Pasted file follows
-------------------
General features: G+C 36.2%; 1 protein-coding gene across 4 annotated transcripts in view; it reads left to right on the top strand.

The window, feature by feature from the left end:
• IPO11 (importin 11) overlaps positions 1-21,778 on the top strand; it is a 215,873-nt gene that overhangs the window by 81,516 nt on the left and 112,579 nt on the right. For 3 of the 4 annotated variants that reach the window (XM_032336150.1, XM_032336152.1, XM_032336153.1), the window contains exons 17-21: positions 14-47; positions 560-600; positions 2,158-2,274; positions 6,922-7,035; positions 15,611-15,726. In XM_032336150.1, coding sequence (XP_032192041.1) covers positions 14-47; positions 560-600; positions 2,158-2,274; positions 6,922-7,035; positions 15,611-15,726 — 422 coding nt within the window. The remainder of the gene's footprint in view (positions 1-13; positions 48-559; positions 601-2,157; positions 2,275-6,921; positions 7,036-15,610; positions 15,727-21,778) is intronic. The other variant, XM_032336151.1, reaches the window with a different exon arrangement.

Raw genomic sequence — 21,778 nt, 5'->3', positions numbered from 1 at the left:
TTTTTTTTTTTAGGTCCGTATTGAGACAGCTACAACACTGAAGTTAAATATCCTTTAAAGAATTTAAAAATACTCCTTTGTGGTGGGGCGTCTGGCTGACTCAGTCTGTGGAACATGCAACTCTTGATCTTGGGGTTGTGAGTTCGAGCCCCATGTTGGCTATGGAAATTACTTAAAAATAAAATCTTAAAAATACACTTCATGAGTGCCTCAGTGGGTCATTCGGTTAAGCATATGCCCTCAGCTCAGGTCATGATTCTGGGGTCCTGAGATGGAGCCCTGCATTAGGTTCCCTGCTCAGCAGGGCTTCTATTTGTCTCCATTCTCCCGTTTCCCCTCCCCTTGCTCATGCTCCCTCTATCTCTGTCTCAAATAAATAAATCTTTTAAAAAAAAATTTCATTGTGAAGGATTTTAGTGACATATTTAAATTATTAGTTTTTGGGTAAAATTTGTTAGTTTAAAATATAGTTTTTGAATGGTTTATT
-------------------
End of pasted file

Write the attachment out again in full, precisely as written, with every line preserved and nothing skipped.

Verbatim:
General features: G+C 36.2%; 1 protein-coding gene across 4 annotated transcripts in view; it reads left to right on the top strand.

The window, feature by feature from the left end:
• IPO11 (importin 11) overlaps positions 1-21,778 on the top strand; it is a 215,873-nt gene that overhangs the window by 81,516 nt on the left and 112,579 nt on the right. For 3 of the 4 annotated variants that reach the window (XM_032336150.1, XM_032336152.1, XM_032336153.1), the window contains exons 17-21: positions 14-47; positions 560-600; positions 2,158-2,274; positions 6,922-7,035; positions 15,611-15,726. In XM_032336150.1, coding sequence (XP_032192041.1) covers positions 14-47; positions 560-600; positions 2,158-2,274; positions 6,922-7,035; positions 15,611-15,726 — 422 coding nt within the window. The remainder of the gene's footprint in view (positions 1-13; positions 48-559; positions 601-2,157; positions 2,275-6,921; positions 7,036-15,610; positions 15,727-21,778) is intronic. The other variant, XM_032336151.1, reaches the window with a different exon arrangement.

Raw genomic sequence — 21,778 nt, 5'->3', positions numbered from 1 at the left:
TTTTTTTTTTTAGGTCCGTATTGAGACAGCTACAACACTGAAGTTAAATATCCTTTAAAGAATTTAAAAATACTCCTTTGTGGTGGGGCGTCTGGCTGACTCAGTCTGTGGAACATGCAACTCTTGATCTTGGGGTTGTGAGTTCGAGCCCCATGTTGGCTATGGAAATTACTTAAAAATAAAATCTTAAAAATACACTTCATGAGTGCCTCAGTGGGTCATTCGGTTAAGCATATGCCCTCAGCTCAGGTCATGATTCTGGGGTCCTGAGATGGAGCCCTGCATTAGGTTCCCTGCTCAGCAGGGCTTCTATTTGTCTCCATTCTCCCGTTTCCCCTCCCCTTGCTCATGCTCCCTCTATCTCTGTCTCAAATAAATAAATCTTTTAAAAAAAAATTTCATTGTGAAGGATTTTAGTGACATATTTAAATTATTAGTTTTTGGGTAAAATTTGTTAGTTTAAAATATAGTTTTTGAATGGTTTATT